Chloe Cohen (Class of 2022)
From volunteering in an NGO based in San Francisco, California dedicated to assist Mexican migrants with legal issues and visa applications, the MA program in Migration studies appeared to me as a natural and insightful academic path to study what it means to be on the move. The theoretical and practical approaches offered by the program allow to interestingly grasp and comprehend the complexity of the issue and this land. I chose to do a research based internship experience in order to shed light on local grassroots organisations' actions and mobilizations for undocumented migrants in Israel. This was a crucial choice in my academic and personal career since it enabled me to meet the coordinator of the CEC - community education center based in the Central bus station of Tel Aviv. I completed a full year of teaching photography to mainly Sudanese and Eritrean refugees including organizing photo exhibitions of the students throughout semesters. As a result of this, art in public spaces became my focus - I aim to continue to explore different regions of the world through the lenses of my photography. I am currently working on portrait-photo exhibits including "The faces of the Central bus station" - a collaboration with the well know French artist JR - Inside Out project.
Emma Eytan (Class of 2021)
I grew up in Israel until I was 10 years old, when my parents were approved for a Green Card to the U.S. Living as a hybrid Israeli-American, I remained connected to Israel and knew I wanted to come back as an adult. During my undergraduate in the U.S., I deepened my interest in migration, specifically focused on refugees and asylum seekers. My favorite course in this program was the Migration and Civil Society Workshop as this was the best way to get a foundation of knowledge as well as meet my peers who ended up being friends for the whole program! This program was helpful in networking and getting a foot in the door of the Israeli nonprofit space on all migration topics. I completed my internship at the ARDC, and thanks to those connections, I was connected to a job opportunity that ended up shaping my career. After graduating from the program, I worked for two years as the Director of Resource Development at ASSAF-Aid Organization for Refugees and Asylum Seekers in Israel. After two years in that role, I decided to go back to school to complete a masters in social work to further my professional capacity to support these populations.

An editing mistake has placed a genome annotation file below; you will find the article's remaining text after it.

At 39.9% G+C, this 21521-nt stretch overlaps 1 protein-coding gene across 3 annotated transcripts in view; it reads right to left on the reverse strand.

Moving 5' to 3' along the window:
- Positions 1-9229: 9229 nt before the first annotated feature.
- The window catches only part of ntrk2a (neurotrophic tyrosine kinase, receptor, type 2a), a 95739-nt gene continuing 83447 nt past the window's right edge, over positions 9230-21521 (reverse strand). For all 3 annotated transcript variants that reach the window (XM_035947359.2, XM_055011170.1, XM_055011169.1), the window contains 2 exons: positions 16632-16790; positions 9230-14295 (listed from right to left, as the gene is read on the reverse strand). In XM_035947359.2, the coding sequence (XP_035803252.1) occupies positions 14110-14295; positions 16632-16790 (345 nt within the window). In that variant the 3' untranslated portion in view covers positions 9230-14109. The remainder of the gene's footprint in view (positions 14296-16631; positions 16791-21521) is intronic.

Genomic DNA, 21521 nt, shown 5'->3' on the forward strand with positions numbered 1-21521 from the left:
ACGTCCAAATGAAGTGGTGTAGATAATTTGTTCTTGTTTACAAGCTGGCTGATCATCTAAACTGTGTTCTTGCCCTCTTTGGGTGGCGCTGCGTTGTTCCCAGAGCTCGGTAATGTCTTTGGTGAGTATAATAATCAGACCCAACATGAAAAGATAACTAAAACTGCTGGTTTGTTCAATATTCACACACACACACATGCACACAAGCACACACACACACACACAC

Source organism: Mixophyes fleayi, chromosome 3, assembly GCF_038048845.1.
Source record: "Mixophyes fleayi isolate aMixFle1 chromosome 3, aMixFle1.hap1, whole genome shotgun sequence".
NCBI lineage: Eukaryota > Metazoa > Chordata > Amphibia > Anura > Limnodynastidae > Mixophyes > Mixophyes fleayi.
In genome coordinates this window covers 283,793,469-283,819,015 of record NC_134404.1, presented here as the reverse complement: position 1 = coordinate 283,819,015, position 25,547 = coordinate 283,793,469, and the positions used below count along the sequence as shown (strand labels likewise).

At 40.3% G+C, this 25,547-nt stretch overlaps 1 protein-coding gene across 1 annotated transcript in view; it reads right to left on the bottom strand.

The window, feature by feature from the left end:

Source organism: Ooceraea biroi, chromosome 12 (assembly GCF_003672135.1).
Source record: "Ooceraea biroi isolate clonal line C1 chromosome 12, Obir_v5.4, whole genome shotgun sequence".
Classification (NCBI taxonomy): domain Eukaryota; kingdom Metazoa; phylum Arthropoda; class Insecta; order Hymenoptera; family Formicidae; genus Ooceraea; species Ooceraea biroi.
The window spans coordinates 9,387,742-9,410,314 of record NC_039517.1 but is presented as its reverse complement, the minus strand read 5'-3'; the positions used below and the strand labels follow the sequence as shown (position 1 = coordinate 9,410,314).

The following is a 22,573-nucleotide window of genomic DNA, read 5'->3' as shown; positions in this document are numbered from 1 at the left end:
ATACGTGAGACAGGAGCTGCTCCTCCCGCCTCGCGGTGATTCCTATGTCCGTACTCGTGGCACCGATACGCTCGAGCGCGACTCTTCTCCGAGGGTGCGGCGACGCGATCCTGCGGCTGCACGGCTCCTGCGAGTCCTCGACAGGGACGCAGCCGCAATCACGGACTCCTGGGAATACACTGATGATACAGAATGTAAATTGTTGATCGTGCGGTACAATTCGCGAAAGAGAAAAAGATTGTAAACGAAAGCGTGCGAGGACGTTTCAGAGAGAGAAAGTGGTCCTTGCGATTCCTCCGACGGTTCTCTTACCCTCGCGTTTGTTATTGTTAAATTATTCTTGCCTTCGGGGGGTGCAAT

Edith Codegoni (Class of 2022)
I chose the MA in Migration Studies because I wanted to study what migration means - an enduring global and historical phenomenon, regardless of the kind of movement you consider. Since conveying knowledge about this phenomenon and the issues related to it can take multiple forms and give space to multiple elaborations, to specialize in Migration Studies here in Israel was the right choice for me. The program, as it was structured, including the internship workshop run by Professor Adriana Kemp, was a perfect entry point to first tasting and second understanding the political and social arenas of migration in Tel Aviv, in Israel, and in general. In my internship I was a part of an ongoing research project dealing with local refugee integration. The purpose was to develop a better understanding of the dynamics of civil society crisis responses for asylum seekers in face of the COVID-19 pandemic. I did my internship in collaboration with my fellow student Chloe Cohen, under the supervision of Nora Meissner, and Kei Ishii, the director of ALEF -the perfect team I could ask for. All of them, in different ways, have been giving me a lot of support and help. For this, I am grateful.
Through that internship, I got to know the Community Education Center (CEC) and the Levinsky Garden Library, where I have been giving English classes and later assistance to the children of the asylum seekers community in Tel Aviv. Currently, I am writing my master thesis on migration, wellbeing, spirituality, religion and the sources of resilience.
Paulo Silva Navarro (Class of 2022)
Since I was an undergraduate student I had a strong interest in forced migration, refugees and identities, especially due to the context in my country during the decade of 2010. The M.A. in Migration Studies at Tel Aviv University offered me the theoretical and practical tools to enter completely into this field. During my Master, I did my internship at KavLaOved, an organization that assists migrant workers to exercise their rights in Israel. My first role was to write policy briefs and reports about Trafficking In Persons, and later in time I had the possibility to work as translator and advisor for Latin American workers in need. Also, my favorite subjects were Theories of Identity in Context of Migration taught by Prof. Anna Prazhisky and the seminar on Citizenship as Status, Practice and Identity taught by Dr. Yossi Harpaz, in which I conducted a research about transnational political activities and electoral behavior from migrants allowed to vote in Chile.